But Fitzgerald told the hearing: “If he is extradited, there is a certainty he will be separated from his parents and his home. He will go to Oklahoma and be isolated and then MDC or MCC. There is a high risk of suicide and he will almost certainly be segregated. There is a high risk his situation will deteriorate.

“We say he will be submitted to the unconscionable conditions that the women judges were concerned by. We say there is a high risk that he will commit suicide or be damaged.”

Fitzgerald added: “We say it is unjust and oppressive because of the human cost and also because of the fact that he could be tried here. It is far more likely that he could be dealt with here speedily.

“We ask the court to give him the protection intended under the forum bar. This is an unjust and oppressive extradition.”

Read more about Lauri Love’s extradition case

  • Engineering student Lauri Love should be tried in the UK, court hears, as new evidence is presented on the “medieval” conditions in US jails for people with medical problems.
  • Lauri Love should face trial over hacking allegations in a British court, rather than be extradited to the US, where his extraordinary skills will be lost to society, says his younger sister Natasha.
  • Video: Lauri Love presents a compelling story of the WannaCry malware that nearly brought down the NHS, and the behind the scenes work of former hackers, and security researchers that helped to prevent lives being lost. Filmed at the Byline Festival 2017.
  • Video: In this exclusive documentary by Computer Weekly and Insofar Media, Love tells the story of how his interest in computers developed from a young age and how his growing interest in politics at university later led him to online activism.

The court heard that Love could face 15 years in prison if convicted, and the states of New York and New Jersey could impose 10 to 12-year sentences, and Virginia could sentence him to 15 years if he is convicted of hacking into government computers. The sentences might be concurrent, said Fitzgerald.

Previously, Love’s legal team had calculated that he could face a prison sentence of up to 99 years.

The Lord Chief Justice said the decision would take some time.

More than 70 MPs have written to the attorney general, Jeremy Wright, and the prime minister, pressing them to support a UK trial for Love.

Speaking outside court after the hearing, Love thanked his supporters. His father Alexander Love, a Baptist minister, said he trusted in the judgment of the court.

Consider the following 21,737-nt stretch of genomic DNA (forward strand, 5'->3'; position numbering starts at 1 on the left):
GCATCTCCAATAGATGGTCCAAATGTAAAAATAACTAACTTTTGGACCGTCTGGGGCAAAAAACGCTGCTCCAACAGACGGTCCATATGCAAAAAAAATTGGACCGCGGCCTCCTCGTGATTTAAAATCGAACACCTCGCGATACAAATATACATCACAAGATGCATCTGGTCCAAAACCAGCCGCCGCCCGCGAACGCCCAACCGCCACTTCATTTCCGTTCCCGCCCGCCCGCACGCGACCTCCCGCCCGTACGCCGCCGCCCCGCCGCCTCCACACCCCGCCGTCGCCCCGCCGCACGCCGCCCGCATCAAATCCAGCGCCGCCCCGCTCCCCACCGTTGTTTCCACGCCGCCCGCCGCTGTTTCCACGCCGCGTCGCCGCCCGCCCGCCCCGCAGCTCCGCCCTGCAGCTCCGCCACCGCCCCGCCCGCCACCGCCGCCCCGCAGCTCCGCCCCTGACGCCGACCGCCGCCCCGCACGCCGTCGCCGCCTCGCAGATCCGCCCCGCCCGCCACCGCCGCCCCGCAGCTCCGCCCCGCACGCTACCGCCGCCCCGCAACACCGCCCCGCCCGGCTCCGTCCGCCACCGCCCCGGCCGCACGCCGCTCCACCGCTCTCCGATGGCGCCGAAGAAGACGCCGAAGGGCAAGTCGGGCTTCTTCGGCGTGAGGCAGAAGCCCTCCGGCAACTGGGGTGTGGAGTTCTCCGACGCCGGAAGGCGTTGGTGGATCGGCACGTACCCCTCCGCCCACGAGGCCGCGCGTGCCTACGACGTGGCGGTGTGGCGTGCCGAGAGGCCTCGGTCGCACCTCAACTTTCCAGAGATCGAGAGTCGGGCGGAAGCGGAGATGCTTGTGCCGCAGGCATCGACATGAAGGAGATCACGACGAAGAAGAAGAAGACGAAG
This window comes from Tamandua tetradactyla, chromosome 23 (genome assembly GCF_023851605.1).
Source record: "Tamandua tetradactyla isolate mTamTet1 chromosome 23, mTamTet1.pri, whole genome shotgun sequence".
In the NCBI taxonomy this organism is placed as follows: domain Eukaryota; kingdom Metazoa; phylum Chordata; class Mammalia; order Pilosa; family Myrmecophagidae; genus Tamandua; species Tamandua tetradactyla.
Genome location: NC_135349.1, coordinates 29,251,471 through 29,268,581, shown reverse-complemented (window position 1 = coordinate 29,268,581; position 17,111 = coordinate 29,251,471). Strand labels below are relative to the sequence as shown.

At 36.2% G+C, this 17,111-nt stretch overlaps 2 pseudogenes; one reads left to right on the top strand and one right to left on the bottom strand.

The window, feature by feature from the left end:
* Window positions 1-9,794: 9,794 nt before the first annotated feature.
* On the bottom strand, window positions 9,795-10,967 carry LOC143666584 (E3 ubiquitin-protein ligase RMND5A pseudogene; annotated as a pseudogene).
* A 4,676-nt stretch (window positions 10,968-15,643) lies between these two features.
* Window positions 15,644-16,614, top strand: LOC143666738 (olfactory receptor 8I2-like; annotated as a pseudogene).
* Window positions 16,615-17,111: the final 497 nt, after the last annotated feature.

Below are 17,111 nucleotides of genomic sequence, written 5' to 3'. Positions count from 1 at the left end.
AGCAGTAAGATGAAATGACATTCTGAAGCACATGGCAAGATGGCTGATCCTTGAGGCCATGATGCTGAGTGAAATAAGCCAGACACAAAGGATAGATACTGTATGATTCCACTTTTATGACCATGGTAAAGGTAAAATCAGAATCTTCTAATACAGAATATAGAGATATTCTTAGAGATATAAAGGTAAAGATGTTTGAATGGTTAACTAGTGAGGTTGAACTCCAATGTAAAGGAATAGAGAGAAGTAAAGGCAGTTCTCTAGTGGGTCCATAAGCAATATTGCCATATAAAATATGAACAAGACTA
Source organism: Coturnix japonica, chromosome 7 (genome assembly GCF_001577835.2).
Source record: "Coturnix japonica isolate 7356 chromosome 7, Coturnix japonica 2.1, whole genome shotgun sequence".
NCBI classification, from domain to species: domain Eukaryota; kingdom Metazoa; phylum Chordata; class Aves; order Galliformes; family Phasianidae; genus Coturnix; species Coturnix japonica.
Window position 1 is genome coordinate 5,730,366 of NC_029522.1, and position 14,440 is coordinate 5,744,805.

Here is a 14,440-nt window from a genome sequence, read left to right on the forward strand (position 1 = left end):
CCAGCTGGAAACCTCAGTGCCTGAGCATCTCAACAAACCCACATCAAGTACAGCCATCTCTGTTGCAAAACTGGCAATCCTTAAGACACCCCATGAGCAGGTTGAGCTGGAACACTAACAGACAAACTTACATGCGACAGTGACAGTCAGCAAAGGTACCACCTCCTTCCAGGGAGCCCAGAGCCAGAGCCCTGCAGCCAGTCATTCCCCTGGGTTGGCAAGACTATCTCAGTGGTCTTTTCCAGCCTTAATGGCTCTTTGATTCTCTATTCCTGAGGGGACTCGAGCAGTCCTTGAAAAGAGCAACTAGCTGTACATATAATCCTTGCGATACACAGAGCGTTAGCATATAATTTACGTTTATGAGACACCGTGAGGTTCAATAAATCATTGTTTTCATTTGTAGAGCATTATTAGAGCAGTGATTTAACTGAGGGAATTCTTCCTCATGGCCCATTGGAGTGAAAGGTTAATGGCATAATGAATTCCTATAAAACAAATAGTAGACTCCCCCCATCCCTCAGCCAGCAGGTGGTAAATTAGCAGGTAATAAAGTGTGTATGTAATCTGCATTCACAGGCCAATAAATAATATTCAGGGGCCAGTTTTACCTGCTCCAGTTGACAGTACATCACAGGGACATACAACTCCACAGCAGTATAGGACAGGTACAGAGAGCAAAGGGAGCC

“To be born in England is to win the lottery of life,” he said. “We believe the justice system here will uphold the appeal and our confidence. We are trusting in the justice system, and we are trusting in God.”

Polite supporters display posters and inflatable hearts

Around 50 people turned up to support Love, placing banners, large inflatable hearts outside, and politely handing out posters outside the high court in the London’s Strand.

Jake Davis, who used to work with the notorious Lulzsec hacking group and now works as computer security specialist, said that Love was a good friend.

I think anyone outside of here, considers that the legal system has to be running into the realms of ridiculousness, he said of the case.

Ciaroan O’Reilly, described himself an activist Christian from Dublin, who had disabled a B52 bomber before the 1991 Gulf War and had served a prison sentence in the US.

“There are huge mental health issues in prison generally. This is exacerbated by US prisons using solitary confinement,” he said

He said that Love was motivated by good reasons, such as peace and justice and the death of Aaron Swartz. “Solidarity is very important when you are facing the courts,” he said.

After the hearing,  the crowd outside the court joined in with the Beatles song, All You need is Love.

Contact Samaritans free 24 hours a day on 116 123. You do not have to be suicidal to call.

Reporting team: Bill Goodwin, Julia Gregory, Niels Ladefoged